Spring forward, fall back
Mnemonic relating to Daylight Saving Time, indicating that clocks are moved forward an hour in spring and back an hour in autumn.
Autumn is the time of year for English wrinklies like me to bemoan the creeping Americanization of our culture, as we see Bonfire Night being steadily superseded by Halloween. The 'penny for the guy' of our youth has gone and been replaced by trick or treat and green-faced ghouls at our doors demanding sweets. While finishing off the left-over sweets and transporting myself back to Olde England when reading Wolf Hall, Hilary Mantel's excellent novel set in Tudor England, I groaned again at her use of the American 'fall' to mean autumn. It's always advisable to have a stack of reference books nearby when reading the esteemed Hilary's work and I checked the OED nestled inside my iPad. I need not have grumbled; 'fall' is indeed a pukka Tudor word, deriving from the phrase 'fall of the leaf', which is first found in print in Toxophilus, 1545, an archery instruction manual by Queen Elizabeth's tutor Roger Ascham, in which he lists the seasons as:
Spring tyme, Somer, faule of the leafe, and winter.
This became shortened to 'fall' a century or so later, as in this example in the first known text on forestry, John Evelyn's Sylva, 1664:
His [the Oak] leaves becoming yellow at the fall, do commonly clothe it all the winter.
'Fall' travelled to North America with the early settlers and established itself there as the common name for autumn. The word died out in the UK but has begun to re-colonize now due the the take-up of the US expression 'spring forward, fall back' which we all use toward the end of October when, using the old English parlance, 'the clocks go back'.
Daylight Saving Time, or Summer Time as it is called in the UK, is a European innovation. Some claims are made for it being an idea that Benjamin Franklin had while staying in Paris. That's not quite correct. Franklin did wake one morning at six o'clock to be surprised to see his room in full sun. He scorned idleness and, in the guise of Poor Richard, was the first to publish the proverb 'early to bed and early to rise makes a man healthy wealthy and wise'. His industrious mind set to work and calculated that Parisians, by being active in the evening when it was dark and in bed in the morning when it was light, spent 96,075,000 livres tournois [the French currency of the day] more than they need to on candle wax. His suggestion wasn't to change the clocks; he proposed reducing the use of candles. This was to be achieved by: taxing shuttered windows, putting police guards on candle shops, banning the use of carriages after sunset and firing cannons at sunrise. The French in general and Parisians in particular aren't famous for embracing change suggested by foreigners and none of Franklin's improving ideas were taken up.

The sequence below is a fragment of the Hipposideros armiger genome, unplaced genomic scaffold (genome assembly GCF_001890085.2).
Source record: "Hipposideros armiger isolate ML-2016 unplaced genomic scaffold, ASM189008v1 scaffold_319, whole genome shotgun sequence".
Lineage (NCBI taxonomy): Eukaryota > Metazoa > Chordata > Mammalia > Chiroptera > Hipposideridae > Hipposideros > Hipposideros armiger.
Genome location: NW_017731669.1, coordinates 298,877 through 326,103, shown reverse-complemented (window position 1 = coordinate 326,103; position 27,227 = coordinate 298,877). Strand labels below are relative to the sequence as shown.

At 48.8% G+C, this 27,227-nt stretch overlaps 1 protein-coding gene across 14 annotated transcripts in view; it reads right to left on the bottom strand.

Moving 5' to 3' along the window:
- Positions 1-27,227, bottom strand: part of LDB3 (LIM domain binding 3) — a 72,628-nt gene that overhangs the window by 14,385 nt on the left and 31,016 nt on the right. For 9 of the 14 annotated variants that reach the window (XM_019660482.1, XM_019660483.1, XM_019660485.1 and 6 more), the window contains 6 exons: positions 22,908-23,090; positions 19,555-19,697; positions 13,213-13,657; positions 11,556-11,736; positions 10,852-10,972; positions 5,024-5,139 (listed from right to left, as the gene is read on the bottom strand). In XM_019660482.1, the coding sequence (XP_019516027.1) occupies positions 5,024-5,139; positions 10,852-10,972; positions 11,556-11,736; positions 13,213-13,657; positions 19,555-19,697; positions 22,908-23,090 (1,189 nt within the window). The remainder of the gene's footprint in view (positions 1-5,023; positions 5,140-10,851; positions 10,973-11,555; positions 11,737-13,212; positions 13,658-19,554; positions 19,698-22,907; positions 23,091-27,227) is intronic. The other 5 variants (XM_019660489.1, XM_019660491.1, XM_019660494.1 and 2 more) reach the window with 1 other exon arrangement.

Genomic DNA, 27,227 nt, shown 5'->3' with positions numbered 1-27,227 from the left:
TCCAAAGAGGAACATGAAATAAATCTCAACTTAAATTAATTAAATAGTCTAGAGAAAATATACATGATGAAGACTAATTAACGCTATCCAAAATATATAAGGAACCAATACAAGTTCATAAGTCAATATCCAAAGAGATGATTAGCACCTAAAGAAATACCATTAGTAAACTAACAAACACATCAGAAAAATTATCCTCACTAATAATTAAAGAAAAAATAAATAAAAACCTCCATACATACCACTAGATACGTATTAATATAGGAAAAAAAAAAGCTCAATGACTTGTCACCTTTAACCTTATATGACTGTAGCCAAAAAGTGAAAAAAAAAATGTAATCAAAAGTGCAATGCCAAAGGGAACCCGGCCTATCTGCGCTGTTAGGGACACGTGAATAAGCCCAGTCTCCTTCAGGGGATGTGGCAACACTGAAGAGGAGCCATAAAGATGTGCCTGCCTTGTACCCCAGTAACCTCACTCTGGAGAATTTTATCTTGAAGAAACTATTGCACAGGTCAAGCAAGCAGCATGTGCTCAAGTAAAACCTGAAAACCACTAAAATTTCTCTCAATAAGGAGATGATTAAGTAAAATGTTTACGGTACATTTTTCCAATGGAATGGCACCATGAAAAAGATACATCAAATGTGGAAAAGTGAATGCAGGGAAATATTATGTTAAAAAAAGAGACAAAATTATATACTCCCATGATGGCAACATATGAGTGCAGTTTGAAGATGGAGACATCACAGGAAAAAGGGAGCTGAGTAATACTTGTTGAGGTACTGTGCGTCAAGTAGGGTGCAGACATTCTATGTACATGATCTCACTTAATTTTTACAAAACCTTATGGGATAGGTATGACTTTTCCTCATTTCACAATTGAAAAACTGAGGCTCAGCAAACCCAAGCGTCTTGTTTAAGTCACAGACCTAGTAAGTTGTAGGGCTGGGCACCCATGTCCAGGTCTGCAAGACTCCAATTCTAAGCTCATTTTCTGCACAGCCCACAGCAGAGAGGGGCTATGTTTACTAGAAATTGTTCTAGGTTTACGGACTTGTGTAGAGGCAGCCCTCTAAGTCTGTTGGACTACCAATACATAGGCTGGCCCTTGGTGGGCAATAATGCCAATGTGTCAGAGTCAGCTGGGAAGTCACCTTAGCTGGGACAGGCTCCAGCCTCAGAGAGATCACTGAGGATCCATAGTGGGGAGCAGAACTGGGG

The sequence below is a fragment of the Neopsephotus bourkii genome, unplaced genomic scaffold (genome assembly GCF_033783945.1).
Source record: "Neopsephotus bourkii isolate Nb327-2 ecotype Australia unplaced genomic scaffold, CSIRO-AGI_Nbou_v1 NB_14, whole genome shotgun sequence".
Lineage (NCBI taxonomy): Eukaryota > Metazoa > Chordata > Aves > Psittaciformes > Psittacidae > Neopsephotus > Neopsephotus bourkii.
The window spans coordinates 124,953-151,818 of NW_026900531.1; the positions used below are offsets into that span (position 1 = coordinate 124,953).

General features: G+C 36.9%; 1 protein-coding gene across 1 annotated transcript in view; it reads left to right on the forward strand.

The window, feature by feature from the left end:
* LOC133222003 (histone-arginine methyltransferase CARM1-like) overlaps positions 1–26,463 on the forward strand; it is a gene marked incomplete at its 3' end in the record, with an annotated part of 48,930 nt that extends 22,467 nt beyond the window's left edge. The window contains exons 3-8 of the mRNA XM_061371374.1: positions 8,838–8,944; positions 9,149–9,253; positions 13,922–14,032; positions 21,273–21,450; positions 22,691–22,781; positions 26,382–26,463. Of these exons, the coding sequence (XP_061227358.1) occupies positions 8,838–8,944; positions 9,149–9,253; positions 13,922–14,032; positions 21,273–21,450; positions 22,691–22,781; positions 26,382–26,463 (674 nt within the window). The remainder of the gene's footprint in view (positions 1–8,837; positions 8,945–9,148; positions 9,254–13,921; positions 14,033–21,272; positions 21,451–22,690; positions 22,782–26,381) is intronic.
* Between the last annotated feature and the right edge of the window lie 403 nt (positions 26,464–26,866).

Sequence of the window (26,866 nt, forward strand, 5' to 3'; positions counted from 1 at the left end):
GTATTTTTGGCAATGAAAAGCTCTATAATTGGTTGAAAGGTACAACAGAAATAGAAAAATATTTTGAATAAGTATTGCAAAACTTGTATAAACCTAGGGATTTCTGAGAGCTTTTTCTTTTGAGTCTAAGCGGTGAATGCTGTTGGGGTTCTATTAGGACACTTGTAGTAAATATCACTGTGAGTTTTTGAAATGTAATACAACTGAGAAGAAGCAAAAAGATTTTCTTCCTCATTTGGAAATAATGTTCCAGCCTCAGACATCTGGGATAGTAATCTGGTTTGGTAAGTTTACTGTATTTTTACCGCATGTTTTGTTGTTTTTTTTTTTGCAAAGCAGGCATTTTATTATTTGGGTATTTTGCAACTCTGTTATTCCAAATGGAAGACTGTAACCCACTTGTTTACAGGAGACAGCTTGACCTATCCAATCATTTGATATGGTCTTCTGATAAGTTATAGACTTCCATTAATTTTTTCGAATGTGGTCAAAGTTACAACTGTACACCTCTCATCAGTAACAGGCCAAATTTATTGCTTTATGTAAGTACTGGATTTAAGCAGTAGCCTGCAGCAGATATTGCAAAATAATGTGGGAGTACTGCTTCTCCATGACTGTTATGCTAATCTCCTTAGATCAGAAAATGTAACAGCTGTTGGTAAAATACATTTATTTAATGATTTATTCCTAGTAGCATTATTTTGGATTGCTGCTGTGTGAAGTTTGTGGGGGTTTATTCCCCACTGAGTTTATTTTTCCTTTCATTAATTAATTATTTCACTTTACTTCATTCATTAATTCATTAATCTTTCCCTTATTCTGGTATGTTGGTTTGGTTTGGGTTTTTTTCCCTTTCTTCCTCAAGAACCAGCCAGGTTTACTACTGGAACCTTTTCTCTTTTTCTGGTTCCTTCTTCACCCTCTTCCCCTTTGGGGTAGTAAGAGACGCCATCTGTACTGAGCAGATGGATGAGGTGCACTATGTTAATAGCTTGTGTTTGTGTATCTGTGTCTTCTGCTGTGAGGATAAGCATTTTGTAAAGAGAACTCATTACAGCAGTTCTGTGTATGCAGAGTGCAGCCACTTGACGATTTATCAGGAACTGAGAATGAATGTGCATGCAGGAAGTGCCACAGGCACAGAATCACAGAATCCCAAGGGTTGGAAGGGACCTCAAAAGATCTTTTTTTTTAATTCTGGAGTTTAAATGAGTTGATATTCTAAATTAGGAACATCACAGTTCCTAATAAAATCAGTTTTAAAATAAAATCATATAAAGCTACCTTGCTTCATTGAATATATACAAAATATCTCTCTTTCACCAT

The idea of changing the clocks to provide longer evening sunshine was put forward by the New Zealander George Hudson in 1895 but his notion was never implemented. The first person to carry the idea through to fruition was the London builder William Willett. He wrote the pamphlet, Waste of Daylight in 1907. Daylight Saving Time was, and has remained, a controversial contrivance but Willet's proposal was taken up in England in the First World War and is now used in many countries, especially those in the Northern Hemisphere.
England sent the word 'fall' and the idea of Daylight Saving Time to the US and they sent back the phrase 'spring forward, fall back'. The first example of it that I can find in print is in an article by Walter Winchell in an October 1957 edition of the Pennsylvania newspaper The Derrick, who credits the coining to a rival newspaper:
New Yorkers and other easterners who enjoy Daylight Savings Time until October’s end are recommended to the Los Angeles Examiner’s clever and simple four-word memo to put the clock ahead or back..."Spring forward, Fall back.”